"The benefits of net lease financing hold for the gazelles of the business world, even more so than for Corporate America," according to Gary Sopko, vice president/acquisitions for Bedminster Capital, based in Bedminster, N.J. "It makes absolutely no sense for small, fast-growing companies, for whom capital is critical, to sink money into the ownership of bricks and mortar," he explains. Through net lease financing, "These companies can enjoy increased liquidity," notes Sopko, "and get a much greater return by investing in their core businesses."

Getting rid of owned real estate is a good move for all types of companies, especially those that are publicly traded, according to Richard Ader, chairman of New York, N.Y.-based U.S. Realty Advisors LLC. "Real estate is not a good asset to be owned by a public company," he says. "Most companies today realize that it is an asset that does nothing for them." On the corporate balance sheet, real estate depreciates, notes Ader, "and earnings per share are decreased by that depreciation."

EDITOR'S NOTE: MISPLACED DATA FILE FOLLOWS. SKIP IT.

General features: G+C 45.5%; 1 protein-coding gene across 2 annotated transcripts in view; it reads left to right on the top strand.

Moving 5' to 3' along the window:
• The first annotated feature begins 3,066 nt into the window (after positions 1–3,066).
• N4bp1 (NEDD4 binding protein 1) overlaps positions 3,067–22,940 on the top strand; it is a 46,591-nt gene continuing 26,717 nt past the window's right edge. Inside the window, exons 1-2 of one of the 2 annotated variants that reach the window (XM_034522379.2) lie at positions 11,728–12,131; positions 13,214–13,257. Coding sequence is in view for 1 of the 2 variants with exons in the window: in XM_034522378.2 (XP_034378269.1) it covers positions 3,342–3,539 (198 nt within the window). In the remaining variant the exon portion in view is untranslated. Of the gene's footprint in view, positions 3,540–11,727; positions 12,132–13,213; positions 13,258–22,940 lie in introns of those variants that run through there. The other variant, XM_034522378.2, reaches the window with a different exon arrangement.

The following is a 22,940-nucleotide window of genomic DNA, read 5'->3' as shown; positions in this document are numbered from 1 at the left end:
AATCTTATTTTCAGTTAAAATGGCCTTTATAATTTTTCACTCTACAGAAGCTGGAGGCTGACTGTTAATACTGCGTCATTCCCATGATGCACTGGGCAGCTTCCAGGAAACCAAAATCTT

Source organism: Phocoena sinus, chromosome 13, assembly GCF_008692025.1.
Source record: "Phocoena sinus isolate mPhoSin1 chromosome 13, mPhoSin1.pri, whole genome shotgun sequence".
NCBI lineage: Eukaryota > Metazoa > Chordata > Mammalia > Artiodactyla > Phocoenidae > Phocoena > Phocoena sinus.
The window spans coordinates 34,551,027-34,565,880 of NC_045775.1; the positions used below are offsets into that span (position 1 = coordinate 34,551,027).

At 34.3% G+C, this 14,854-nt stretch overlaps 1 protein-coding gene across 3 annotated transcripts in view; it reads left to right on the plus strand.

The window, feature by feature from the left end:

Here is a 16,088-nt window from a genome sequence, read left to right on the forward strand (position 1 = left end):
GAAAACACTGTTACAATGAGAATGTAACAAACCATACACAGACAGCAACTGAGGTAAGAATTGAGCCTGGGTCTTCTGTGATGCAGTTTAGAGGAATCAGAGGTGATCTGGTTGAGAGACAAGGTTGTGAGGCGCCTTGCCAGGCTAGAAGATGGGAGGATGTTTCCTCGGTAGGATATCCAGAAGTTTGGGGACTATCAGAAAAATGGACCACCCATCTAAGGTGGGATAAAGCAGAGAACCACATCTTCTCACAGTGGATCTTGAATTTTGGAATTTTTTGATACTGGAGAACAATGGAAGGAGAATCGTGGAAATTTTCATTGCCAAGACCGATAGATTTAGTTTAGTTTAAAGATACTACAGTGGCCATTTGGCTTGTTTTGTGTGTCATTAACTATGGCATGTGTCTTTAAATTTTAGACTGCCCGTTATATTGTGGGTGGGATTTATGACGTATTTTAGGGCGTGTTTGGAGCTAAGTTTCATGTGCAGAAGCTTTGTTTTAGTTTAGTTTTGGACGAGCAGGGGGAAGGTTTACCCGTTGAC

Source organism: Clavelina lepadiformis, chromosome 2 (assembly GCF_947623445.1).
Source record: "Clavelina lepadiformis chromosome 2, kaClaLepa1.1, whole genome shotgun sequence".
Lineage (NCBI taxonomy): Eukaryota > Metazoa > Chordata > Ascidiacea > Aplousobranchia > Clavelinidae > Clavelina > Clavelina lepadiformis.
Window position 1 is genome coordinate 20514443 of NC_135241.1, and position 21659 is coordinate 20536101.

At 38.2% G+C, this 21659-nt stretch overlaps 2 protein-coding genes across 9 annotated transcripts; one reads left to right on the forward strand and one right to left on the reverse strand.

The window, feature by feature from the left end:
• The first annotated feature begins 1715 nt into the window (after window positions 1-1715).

Even when the value of owned real estate grows, "there is really no way to take into account that increase in value," he says. Indeed, "Value realized through a sale does nothing for a company's stock because it is considered an extraordinary item," says Ader, "that is not reflected in earnings per share."

"In the public marketplace, where stock price and shareholder value are really the most important things on most corporations' minds, a sale-leaseback transaction has many nuances and subtleties that can exert a positive impact on financial reporting," says Gerald Levin, senior managing director of Mesirow Financial, Chicago, Ill.

This company acts as a net lease investor/lessor for its own account, dealing directly with corporations. "We show a company that owning real estate is having an adverse impact on its financial condition as presented to the public," explains Levin. A properly structured sale-leaseback transaction results in "very much improved" financial statistics, he notes. "If you do it right, it is considered off-balance sheet financing - the money we loan to pay for the real estate does not show up on the balance sheet, but is footnoted as a rental obligation."